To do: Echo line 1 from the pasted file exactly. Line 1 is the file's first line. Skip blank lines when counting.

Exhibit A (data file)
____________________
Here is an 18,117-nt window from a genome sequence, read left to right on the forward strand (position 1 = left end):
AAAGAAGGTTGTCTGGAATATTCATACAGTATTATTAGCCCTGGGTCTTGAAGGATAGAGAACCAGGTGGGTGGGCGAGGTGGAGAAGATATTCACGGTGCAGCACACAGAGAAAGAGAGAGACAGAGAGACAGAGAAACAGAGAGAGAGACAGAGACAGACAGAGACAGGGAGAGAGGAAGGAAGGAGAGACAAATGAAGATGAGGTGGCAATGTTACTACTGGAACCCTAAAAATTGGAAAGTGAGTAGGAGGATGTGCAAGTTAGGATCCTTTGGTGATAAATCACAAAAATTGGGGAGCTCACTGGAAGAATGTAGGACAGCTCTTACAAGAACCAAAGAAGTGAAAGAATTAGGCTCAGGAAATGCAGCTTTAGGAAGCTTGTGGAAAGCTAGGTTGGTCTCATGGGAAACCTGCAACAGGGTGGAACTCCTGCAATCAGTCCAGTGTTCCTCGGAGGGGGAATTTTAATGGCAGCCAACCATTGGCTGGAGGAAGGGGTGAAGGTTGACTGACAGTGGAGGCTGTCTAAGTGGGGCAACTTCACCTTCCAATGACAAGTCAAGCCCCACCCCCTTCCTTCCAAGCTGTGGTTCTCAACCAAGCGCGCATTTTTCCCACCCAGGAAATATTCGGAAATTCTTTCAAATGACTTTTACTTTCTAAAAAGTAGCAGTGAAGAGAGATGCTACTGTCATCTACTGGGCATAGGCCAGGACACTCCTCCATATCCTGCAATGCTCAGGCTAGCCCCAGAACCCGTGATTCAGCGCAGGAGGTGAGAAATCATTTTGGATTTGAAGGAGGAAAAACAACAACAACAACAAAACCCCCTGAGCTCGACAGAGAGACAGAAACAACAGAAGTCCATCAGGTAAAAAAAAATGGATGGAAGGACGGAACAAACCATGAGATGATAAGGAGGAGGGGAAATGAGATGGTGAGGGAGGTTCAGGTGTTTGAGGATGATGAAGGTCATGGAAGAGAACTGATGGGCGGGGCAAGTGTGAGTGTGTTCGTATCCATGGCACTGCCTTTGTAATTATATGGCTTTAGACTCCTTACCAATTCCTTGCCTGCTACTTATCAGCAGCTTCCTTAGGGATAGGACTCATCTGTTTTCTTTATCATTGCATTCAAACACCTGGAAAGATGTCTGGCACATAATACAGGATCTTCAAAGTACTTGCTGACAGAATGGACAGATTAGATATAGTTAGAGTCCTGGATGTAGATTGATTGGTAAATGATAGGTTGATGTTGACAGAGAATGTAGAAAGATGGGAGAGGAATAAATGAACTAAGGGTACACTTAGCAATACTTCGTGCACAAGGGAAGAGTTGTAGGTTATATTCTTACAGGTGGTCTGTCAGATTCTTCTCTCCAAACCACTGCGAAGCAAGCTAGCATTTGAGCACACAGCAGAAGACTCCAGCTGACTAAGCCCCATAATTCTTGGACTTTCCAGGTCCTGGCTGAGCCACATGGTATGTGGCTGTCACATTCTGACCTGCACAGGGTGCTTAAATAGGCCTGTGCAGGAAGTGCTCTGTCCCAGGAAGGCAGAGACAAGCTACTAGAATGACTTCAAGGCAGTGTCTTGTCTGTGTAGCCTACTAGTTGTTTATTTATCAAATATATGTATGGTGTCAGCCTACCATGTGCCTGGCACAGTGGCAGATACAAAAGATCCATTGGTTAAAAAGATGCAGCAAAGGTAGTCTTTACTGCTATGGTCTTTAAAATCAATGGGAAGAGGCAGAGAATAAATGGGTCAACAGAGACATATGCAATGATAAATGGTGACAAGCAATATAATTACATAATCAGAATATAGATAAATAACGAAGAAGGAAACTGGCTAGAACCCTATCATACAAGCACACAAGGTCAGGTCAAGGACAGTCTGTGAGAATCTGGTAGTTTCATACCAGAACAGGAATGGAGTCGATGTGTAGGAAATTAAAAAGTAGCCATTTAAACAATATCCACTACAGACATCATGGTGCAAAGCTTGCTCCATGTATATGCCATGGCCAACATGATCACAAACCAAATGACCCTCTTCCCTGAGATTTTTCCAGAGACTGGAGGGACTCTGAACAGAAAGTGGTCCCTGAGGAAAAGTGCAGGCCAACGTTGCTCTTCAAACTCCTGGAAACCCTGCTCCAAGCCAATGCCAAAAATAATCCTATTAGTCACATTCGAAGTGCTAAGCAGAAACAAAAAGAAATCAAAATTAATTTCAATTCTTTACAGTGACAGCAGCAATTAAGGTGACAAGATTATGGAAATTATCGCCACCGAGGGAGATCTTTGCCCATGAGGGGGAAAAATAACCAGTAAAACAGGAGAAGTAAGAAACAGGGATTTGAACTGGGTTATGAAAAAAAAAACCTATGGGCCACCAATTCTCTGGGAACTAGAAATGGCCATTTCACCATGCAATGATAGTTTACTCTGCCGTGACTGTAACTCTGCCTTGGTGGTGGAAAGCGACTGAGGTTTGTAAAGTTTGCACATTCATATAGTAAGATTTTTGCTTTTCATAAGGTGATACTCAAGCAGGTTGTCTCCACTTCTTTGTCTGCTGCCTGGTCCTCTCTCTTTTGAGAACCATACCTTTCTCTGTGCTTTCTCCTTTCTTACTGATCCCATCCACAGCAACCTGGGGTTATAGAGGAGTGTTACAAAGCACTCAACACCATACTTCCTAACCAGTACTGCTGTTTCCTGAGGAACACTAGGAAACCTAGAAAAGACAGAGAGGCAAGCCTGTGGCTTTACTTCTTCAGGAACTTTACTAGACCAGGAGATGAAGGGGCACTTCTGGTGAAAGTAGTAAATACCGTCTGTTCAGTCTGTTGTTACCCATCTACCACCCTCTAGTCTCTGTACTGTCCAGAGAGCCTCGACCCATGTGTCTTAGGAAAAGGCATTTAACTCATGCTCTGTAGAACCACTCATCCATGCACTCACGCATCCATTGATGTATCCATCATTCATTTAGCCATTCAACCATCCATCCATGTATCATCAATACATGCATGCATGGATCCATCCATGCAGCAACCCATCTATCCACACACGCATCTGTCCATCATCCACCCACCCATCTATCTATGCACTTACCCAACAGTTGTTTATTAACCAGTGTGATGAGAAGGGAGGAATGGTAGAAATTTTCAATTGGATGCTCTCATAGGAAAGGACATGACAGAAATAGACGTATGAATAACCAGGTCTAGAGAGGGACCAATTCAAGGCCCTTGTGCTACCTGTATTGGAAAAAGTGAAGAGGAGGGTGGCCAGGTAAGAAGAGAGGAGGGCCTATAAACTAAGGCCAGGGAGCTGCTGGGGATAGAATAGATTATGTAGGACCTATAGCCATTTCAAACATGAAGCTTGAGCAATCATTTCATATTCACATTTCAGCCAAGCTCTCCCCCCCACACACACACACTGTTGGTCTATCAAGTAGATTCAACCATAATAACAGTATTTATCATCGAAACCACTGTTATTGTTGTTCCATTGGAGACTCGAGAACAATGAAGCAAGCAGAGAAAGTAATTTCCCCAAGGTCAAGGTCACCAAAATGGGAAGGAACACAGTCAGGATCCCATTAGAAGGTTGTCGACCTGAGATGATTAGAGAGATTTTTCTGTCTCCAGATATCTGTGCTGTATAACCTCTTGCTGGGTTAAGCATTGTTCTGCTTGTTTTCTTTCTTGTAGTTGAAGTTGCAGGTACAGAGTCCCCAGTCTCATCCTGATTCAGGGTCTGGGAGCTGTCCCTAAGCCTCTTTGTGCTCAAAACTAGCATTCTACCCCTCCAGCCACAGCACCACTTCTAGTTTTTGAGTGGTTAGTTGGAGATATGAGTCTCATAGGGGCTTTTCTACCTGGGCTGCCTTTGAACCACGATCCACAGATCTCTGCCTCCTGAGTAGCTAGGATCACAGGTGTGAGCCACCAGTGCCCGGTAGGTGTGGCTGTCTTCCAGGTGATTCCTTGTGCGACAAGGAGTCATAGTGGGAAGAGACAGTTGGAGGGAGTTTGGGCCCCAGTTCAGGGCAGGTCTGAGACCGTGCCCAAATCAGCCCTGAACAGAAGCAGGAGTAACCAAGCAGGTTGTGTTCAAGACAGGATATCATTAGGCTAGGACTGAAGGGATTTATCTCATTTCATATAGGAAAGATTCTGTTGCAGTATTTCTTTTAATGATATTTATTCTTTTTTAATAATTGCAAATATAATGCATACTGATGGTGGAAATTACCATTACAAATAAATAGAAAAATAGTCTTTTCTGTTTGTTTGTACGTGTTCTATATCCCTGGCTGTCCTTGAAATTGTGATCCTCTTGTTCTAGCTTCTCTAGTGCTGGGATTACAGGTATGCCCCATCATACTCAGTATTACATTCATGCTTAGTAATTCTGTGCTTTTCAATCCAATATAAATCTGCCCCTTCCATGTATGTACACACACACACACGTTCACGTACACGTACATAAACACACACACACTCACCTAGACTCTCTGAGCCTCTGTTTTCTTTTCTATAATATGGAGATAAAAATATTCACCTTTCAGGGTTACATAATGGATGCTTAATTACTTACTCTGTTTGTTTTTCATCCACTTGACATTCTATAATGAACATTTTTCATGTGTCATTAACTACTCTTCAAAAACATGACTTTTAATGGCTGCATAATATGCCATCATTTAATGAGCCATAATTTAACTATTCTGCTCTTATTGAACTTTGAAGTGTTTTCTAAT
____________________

Here is an 18,117-nt window from a genome sequence, read left to right on the forward strand (position 1 = left end):